and, most important, there is no mechanism for a company to profit from innovations that achieve emission reductions beyond the standard.

The choice between a design and a performance standard is often made as part of a rule-making process. In some cases, such as fugitive emissions, it is simpler to set a design standard because of the complexity of measuring the actual emissions. However, design standards do not provide the same limit on emissions that performance standards do; they simply provide a reduction over a set of baseline emissions. In either case, the standards are related to the output of the facility. Performance standards are usually expressed in such terms as pounds of pollutant emitted per million British thermal units of fuel heat input. In these cases, the actual amount of emissions is permitted to increase as the amount of fuel is increased.

In response to the limitations of both design and performance standards, a new approach (a market-based approach) based on cap and trade has emerged in the last decade. In this approach, each source category (or every source) in a given geographic area has its total emissions of a particular pollutant capped at a level below its current level, and each individual source is assigned an emissions allotment consistent in the aggregate with the overall emissions cap. The novel aspects of this total-emissions-based performance standard are (1) that it does not presume any particular technology or emissions standard for the sources, and (2) that it allows market forces to minimize costs and reward innovation. Each facility is allowed to achieve the required reductions in a variety of ways, including conventional pollution control, process change, and product substitution, as well as purchase of reductions at a more economical rate from other facilities that have exceeded their reduction target. Even with a cap-and-trade standard, an emission limit must be set that is based on feasible control technology or process operations. However, the ability to trade removes one of the problems faced by regulators when dealing with a range of existing sources. A greater control requirement can be set, and companies that cannot easily meet the requirement can trade emission-reduction credits to comply with the cap-and-trade requirement. There are challenges in applying this emission-control mechanism in every situation, as discussed later in this chapter. The mechanism does, at least in theory, offer the possibility of achieving substantial reductions while allowing individual sources to minimize costs and optimize efficiency.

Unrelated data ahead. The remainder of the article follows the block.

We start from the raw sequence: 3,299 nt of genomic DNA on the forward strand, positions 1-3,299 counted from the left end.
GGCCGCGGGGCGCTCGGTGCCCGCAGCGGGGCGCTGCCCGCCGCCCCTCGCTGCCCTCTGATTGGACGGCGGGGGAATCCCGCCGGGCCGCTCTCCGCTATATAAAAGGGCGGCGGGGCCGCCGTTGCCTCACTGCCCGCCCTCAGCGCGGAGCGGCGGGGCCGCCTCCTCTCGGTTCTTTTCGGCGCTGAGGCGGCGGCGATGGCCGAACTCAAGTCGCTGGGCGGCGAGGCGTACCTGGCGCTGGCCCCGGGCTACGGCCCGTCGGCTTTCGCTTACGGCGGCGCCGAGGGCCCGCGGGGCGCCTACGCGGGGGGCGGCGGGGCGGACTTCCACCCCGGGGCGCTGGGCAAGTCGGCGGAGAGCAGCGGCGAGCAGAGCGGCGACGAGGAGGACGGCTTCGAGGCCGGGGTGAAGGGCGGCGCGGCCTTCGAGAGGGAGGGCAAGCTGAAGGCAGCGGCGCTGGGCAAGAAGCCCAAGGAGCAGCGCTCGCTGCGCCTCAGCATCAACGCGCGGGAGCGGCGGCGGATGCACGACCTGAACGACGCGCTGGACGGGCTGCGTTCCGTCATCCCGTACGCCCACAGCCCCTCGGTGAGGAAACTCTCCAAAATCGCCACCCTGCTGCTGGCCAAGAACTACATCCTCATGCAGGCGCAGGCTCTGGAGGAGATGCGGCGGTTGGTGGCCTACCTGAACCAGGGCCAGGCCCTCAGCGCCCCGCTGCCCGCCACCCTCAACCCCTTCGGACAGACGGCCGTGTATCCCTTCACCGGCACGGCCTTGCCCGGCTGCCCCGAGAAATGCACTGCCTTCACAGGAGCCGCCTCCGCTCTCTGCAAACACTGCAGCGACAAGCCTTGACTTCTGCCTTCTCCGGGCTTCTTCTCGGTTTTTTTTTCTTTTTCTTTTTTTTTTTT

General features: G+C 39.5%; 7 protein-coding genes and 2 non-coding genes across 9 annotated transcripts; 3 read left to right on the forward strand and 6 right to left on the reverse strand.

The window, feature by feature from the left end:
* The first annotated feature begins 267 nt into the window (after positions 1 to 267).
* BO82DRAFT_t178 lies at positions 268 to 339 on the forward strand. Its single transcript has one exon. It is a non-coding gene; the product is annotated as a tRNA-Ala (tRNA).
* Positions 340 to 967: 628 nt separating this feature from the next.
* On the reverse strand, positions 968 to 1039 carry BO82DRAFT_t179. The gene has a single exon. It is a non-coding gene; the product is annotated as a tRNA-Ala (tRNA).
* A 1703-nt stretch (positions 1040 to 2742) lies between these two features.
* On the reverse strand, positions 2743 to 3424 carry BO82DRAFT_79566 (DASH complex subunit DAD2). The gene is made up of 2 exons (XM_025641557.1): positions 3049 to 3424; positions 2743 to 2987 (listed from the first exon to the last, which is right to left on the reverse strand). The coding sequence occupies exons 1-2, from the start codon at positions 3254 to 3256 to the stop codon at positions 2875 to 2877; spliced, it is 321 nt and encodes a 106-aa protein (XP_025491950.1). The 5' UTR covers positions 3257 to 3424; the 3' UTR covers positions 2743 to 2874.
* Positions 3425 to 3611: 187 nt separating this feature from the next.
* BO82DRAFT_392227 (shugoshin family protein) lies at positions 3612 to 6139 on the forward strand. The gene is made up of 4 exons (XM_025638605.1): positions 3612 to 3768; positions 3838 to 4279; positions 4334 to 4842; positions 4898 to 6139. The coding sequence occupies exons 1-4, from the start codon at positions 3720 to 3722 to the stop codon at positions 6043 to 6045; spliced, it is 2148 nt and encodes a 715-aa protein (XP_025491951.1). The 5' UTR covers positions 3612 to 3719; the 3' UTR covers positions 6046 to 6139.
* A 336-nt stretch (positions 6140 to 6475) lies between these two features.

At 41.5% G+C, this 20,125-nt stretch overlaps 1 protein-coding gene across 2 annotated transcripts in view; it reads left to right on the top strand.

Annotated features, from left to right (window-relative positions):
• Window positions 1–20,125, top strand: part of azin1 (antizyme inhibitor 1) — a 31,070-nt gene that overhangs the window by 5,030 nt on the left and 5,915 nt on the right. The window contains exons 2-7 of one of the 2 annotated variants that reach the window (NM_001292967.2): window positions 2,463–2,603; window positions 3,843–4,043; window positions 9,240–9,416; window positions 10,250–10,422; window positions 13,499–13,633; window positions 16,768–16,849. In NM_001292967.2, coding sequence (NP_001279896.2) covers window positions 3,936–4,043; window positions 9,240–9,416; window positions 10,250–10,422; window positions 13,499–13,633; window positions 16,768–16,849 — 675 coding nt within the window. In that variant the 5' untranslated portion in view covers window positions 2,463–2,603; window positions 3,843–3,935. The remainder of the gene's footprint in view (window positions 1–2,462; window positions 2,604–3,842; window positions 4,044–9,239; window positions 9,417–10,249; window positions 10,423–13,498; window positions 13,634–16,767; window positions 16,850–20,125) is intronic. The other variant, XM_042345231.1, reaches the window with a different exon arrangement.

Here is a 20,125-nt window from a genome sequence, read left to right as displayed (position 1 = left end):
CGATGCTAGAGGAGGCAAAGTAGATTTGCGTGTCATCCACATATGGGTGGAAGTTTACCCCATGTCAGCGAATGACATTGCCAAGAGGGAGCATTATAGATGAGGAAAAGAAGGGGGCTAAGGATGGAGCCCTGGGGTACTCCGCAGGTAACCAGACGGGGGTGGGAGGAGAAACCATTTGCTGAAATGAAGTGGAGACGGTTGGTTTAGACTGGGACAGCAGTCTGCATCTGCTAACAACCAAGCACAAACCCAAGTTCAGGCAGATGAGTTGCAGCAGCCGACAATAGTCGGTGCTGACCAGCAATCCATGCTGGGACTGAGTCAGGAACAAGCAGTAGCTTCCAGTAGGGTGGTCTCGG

The CAA mandates that the states implement and EPA oversee permit programs to control and regulate pollutant emissions from major stationary sources in National Ambient Air Quality Standards (NAAQS) attainment and nonattainment areas. Under these programs, each new major stationary source of air pollutants must apply for a permit before beginning construction and, within the permit application, demonstrate that the new facility will meet appropriate emission-control standards. In recognition of the substantial costs of retrofitting, existing stationary sources are required

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